Because FirstLight Home Care provides non-medical home care, we are often asked about the difference between medical and non-medical care.
What Is Non Medical Care?
Non medical care is often referred to as “assisted living”, “transitional care”, or “private
duty” care. Non-Medical home care is usually provided by caregivers, certified nursing aides (CNAs), and home health aides (HHAs).
With non-medical in-home care, our caregivers provide personal and companion
care in the comfort of our client’s homes, wherever home may be – a residence,
assisted living facility, retirement community, etc. Too often seniors are lonely and need someone to talk to, someone who can help prepare meals, do their laundry, perform light housekeeping duties, take them to bingo, and help with the shopping and errands. Or maybe they need assistance with personal home care services or what is known as ADL or activities of daily living — such as getting dressed, showering, transferring from bed to chair, and more. Our caregivers do not administer medications, but they remind seniors and the elderly to take their medication on-time.
Non medical home care is not just for seniors – at FirstLight Home Care, many of our younger clients are recovering from plastic surgery, an orthopedic procedure, or are
new moms who just need a little help around the house for a short time. Our home companions also provide much needed peace of mind for young adults suffering from multiple sclerosis, cancer, diabetes and other chronic illnesses.
Did you know you can hamper your recovery if you try and do too much too soon? Our caregivers make sure you get the rest you need, enabling you to recover at home faster.
Plus, who doesn’t want to be in their own bed among familiar surroundings that are comfortable?
What Is Medical or Skilled Care?
Medical home care or “skilled care” is usually prescribed by a doctor after an injury or hospital stay. Home healthcare is provided by licensed registered nurses RNs, licensed practical nurses (LPNs), Licensed Vocational Nurses (LVNs), physical therapists, occupational therapists or physician assistants. These professionals can administer medications, insert catheters, and provide wound care.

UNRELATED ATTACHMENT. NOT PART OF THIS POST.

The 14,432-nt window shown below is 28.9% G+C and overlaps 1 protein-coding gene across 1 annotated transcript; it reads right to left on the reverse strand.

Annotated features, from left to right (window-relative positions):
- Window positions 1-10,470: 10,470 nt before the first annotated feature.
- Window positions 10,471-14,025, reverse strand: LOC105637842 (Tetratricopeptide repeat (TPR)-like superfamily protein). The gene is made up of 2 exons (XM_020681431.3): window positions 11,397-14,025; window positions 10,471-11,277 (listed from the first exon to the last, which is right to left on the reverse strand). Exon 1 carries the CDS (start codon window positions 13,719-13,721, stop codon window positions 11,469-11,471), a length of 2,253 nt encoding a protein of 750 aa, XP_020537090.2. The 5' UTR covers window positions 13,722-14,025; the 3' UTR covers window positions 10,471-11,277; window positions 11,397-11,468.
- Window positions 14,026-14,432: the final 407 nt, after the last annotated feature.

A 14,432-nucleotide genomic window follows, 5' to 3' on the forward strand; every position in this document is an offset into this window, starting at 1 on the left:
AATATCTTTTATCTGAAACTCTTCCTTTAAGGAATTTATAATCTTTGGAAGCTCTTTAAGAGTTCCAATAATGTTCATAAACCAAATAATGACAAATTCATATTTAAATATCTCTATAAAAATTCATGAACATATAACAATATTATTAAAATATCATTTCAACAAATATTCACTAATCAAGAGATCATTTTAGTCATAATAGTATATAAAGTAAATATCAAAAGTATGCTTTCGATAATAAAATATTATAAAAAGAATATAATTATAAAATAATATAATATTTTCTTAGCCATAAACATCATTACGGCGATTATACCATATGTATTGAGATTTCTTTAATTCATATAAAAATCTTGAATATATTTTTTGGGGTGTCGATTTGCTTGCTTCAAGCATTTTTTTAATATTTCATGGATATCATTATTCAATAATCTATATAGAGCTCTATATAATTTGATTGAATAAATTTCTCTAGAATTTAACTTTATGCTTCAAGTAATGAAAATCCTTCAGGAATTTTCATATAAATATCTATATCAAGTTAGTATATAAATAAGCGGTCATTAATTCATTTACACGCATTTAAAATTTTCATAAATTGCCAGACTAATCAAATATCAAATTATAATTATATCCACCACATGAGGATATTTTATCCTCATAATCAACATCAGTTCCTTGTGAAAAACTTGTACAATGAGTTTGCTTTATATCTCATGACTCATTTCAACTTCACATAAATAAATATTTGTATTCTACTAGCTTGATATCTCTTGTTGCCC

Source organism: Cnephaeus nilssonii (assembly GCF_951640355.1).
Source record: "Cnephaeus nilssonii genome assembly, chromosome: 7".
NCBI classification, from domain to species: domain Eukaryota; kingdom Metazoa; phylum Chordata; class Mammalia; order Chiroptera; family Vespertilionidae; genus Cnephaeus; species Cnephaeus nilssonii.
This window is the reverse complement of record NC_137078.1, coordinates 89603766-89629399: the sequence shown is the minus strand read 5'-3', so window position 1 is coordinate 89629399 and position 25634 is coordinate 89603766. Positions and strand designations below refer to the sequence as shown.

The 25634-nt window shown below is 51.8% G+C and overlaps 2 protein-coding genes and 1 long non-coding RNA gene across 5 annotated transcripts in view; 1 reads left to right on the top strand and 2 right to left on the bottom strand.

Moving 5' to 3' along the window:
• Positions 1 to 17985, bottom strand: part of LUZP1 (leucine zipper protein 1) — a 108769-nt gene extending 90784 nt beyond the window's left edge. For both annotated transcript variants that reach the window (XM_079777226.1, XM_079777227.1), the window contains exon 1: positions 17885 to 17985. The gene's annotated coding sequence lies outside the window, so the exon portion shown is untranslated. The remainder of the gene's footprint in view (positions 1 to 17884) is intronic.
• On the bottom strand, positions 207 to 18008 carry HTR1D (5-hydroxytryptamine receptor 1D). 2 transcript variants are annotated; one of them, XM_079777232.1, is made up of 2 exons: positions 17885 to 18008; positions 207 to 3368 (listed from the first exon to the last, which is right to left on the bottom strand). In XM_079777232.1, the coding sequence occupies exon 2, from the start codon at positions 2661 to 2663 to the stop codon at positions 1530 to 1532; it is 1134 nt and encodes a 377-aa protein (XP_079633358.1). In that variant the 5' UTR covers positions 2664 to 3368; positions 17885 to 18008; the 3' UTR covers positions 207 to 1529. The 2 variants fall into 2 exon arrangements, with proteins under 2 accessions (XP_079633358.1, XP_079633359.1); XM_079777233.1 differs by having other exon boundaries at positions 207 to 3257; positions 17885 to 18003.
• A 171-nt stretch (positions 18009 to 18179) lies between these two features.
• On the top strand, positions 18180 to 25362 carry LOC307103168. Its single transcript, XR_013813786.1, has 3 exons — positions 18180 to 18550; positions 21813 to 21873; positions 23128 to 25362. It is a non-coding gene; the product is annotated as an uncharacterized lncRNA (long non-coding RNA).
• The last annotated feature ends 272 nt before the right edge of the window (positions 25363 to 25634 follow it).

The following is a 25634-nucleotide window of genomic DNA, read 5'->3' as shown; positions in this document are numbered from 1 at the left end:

Both medical and non-medical providers are either licensed or certified and both
focus on one thing: helping clients get stronger, safely.
Who Pays For Medical Versus Non Medical Care?
Medicare, Medigap, Managed Care Medicaid, and private pay absorb the costs of skilled
care. Non medical care is usually paid for privately or is covered by a portion of Veteran’s benefits or some medical and long term care insurance. On occasion, some healthcare insurance plans offer limited respite care, which is care while the family is away and usually consists of 80- hours/year. Skilled care is usually temporary, whereas home care can go on indefinitely on a short or long term basis.
Here’s a chart which better explains the differences:
|Duration||Usually temporary||Can be short or long term|
|Staff||LPNs, LVNs, RNs, physical therapists, occupational|
|Caregivers, certified nursing aides|
and home health aides.
|Care||Medical procedures such as wound care,|
medication changes, ostomy, injections, tracheotomy
care and ventilator support.
|Personal and companion care, bathing, transportation, running errands, mobility, conversation, grocery shopping and|
|Who Pays||Medicare, Medicaid, Medigap, Veteran’s|
benefits and private pay.
|Some medical and long term care insurance, private pay, and Veteran’s benefits.|
If you or a loved one needs non medical home care, the caregivers at FirstLight Home Care are dedicated to keeping you in your home and independent.